Identity and access management (IAM) has become a critical area of focus in security discussions within all organizations. Effective IAM is critical to an organization’s overall security posture, as improper access and credentials are among the most frequently cited sources of security breaches.
It is important to visualize and understand where the organization stands from an IAM program-maturity perspective, and the best way to represent the current state of the IAM program is to gather and track metrics. An IAM owner can track metrics for coverage, performance and user communities in order to portray the overall health of the organization’s IAM program.
Why Do You Need IAM Metrics?
Organizations today make substantial investments in their IAM program, and initiatives typically span multiple years. It is critical for IAM leaders to establish meaningful ways to measure progress. Well-designed metrics should fill that need, providing simple insights into the business value of the IAM initiatives. IAM directors also need simple measures to understand the IAM landscape in their enterprise to aid in planning and execution.
Metrics, a key part of any effective IAM program operation, help organizations at all IAM maturity levels.
IAM directors should understand the current state before making resource allocations: Low-maturity IAM programs benefit from metrics to identify areas that need immediate attention for improvements, and to understand the full scope of work that lies ahead. High-maturity IAM programs benefit from metrics by setting targets and future-state goals.
Successful IAM programs maintain mature metrics in three areas: Coverage, performance and user communities.
Coverage metrics measure how well IAM services address enterprise risks and provide insight on the real business impact of the IAM program. With coverage metrics, the organization can track enterprise adoption through applications and platforms that use or apply IAM services and controls.
Classifying coverage metrics into risk designations (e.g., SOX, PCI, GDPR) allows the organization to quickly identify the greatest exposures and drive prioritization decisions.
A few examples of coverage metrics include:
- Number of applications integrated with enterprise IAM services versus total number of applications.
- Number of applications compliant with enterprise IAM control objectives versus total number of applications.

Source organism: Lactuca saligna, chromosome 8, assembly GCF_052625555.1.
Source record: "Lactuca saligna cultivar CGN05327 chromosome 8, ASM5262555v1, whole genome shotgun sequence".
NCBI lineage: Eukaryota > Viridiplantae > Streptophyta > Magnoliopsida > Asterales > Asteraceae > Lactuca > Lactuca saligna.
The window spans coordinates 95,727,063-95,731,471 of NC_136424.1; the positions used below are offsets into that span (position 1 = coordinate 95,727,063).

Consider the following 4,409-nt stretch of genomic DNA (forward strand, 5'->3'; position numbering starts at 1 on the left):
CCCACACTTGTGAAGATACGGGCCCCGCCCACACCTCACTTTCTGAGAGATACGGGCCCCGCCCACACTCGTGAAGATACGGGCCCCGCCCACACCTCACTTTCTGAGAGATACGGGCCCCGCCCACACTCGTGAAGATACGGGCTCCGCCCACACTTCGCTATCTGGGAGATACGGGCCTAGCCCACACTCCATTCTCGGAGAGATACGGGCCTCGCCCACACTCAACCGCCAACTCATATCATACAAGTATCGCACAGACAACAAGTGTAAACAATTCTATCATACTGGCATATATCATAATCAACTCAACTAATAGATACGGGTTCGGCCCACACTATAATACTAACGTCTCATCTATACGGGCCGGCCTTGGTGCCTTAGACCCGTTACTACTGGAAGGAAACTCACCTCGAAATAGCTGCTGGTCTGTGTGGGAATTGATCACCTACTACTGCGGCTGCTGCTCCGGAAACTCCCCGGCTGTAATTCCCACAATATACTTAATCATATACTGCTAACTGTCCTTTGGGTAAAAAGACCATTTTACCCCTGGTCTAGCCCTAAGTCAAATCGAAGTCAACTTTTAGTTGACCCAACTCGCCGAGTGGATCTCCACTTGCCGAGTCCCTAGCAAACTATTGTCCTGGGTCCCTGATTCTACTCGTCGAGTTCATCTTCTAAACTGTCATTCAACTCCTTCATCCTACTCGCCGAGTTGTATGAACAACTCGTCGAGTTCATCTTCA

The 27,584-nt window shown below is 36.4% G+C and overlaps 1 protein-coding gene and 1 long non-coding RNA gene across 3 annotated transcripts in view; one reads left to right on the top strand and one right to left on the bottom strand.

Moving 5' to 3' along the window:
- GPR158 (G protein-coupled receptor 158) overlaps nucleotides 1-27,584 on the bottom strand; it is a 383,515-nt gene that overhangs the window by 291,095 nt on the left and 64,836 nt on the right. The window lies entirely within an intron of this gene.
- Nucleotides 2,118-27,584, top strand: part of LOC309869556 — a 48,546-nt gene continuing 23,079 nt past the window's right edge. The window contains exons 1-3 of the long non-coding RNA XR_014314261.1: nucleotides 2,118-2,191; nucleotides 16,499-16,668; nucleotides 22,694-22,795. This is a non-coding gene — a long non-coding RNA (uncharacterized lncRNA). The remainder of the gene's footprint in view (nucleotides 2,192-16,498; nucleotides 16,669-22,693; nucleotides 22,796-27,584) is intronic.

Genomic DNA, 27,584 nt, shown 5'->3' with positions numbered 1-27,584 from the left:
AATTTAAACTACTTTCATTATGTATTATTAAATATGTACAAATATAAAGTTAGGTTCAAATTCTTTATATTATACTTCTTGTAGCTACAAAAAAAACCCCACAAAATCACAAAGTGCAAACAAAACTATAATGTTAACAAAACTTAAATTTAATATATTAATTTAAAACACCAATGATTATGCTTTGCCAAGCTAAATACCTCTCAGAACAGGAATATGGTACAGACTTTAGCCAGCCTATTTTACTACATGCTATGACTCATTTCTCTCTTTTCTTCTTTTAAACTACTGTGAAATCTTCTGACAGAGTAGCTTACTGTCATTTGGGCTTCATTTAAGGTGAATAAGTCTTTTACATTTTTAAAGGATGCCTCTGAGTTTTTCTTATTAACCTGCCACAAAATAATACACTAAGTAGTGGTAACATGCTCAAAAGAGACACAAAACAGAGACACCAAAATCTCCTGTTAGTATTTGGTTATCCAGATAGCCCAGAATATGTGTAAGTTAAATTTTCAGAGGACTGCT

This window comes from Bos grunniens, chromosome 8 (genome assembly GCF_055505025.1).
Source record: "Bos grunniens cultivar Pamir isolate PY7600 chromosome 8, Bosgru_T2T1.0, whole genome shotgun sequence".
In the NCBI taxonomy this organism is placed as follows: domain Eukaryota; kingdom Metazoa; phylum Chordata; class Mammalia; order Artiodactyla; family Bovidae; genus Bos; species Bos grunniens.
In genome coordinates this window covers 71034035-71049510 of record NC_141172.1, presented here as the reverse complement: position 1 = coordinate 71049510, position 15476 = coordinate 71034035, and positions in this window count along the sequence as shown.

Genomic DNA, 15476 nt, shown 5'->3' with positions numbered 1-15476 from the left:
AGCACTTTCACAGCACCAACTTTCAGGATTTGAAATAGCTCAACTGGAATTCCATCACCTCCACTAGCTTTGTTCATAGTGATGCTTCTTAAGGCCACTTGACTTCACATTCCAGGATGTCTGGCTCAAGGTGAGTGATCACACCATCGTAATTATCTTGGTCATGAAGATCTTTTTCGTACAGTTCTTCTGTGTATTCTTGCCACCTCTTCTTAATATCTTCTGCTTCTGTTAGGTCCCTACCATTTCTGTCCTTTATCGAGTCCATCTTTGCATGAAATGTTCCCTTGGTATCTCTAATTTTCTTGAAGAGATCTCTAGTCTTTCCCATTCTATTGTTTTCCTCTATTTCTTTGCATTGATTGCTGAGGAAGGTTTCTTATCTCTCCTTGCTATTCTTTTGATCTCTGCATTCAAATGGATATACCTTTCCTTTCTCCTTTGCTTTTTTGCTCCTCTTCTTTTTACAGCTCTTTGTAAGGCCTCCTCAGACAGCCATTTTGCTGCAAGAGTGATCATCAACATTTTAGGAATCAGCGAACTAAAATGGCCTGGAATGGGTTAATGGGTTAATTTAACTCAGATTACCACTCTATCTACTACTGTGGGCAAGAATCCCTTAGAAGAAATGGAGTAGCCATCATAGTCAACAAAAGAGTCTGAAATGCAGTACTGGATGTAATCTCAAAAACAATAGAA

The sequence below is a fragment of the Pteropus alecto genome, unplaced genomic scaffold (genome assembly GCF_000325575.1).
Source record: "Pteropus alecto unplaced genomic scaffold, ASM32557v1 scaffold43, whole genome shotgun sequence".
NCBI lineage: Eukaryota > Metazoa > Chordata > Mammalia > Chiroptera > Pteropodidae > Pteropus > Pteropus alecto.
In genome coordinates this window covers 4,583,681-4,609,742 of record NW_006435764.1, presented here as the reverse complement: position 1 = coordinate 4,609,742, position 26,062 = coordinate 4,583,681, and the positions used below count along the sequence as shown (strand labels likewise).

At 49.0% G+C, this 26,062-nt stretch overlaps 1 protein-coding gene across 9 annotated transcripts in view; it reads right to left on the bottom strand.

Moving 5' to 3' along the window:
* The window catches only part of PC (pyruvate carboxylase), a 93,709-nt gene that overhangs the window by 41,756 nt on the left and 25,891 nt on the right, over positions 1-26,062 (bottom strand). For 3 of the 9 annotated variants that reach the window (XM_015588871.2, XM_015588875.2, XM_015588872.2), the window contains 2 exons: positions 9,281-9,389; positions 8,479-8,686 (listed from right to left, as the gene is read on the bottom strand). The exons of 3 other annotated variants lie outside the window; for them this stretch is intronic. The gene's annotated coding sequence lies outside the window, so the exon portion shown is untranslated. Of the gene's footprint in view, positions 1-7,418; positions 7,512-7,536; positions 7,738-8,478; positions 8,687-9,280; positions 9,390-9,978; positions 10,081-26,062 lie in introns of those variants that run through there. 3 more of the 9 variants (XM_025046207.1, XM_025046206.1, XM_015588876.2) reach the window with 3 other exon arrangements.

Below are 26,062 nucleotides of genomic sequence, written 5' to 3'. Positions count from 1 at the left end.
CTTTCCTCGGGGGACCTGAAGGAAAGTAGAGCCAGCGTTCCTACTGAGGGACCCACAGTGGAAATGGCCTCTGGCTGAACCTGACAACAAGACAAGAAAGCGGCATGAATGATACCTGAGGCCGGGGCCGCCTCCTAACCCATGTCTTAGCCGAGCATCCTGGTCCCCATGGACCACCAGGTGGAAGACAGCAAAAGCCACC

- Number of privileged accounts protected and managed by enterprise IAM services versus total number of privileged accounts.
A common way to track the current state of IAM systems is monitoring performance metrics, which show how IT assets are performing at the transaction level. These metrics provide insight into the workload and reliability of IAM services.
Some examples of performance metrics include:
- Number of password resets per month
- Number of access requests per week
- Average time it takes to provision/deprovision access for a user per application
Note that many IAM systems have health-related metrics specific to a given technology. For example, metrics on nested groups are important for managing the performance and reliability of Active Directory.
The last bucket of metrics for an IAM owner deals with tracking user communities within the organization. Different user communities have different authoritative data sources, risk profiles, countries and compliance requirements; thus, it is important that an IAM owner fully understand the user communities needed for planning. These insights can drive more effective decisions on strategies and investments. This can be especially important if certain communities — customers, for example —have a greater business impact than others.
Some examples of user community metrics include:
- Number of identities being served in the organization: (1) per authoritative data source, and (2) total (human and nonhuman)
- Types of community groupings in the organization (employees, subsidiaries, contractors, etc.)
- Number of accounts in each risk level (privileged, SOX, PCI, etc.)
Tracking how nonassociate, subsidiary and other nonemployee identities are provisioned and deprovisioned access to IT assets provides visibility into different governance processes. It is critical for organizations to consider nonemployee identities as well as those of employees.
Setting up a metrics program has other benefits beyond doing just that. It will naturally mature other key processes — for example, maintaining an application inventory, compliance and risk designations, and status reporting. These improvements will drive additional value in the organization.
Protiviti has proven methodologies for developing an IAM metrics program. Although a metrics program can be set up quickly, it will pay dividends over many years. A metrics model will help provide effective decisions and smarter resource allocations, and it is important to actively maintain a manageable set of metrics for effective board-level communications and for driving attention to the improvement of IAM maturity.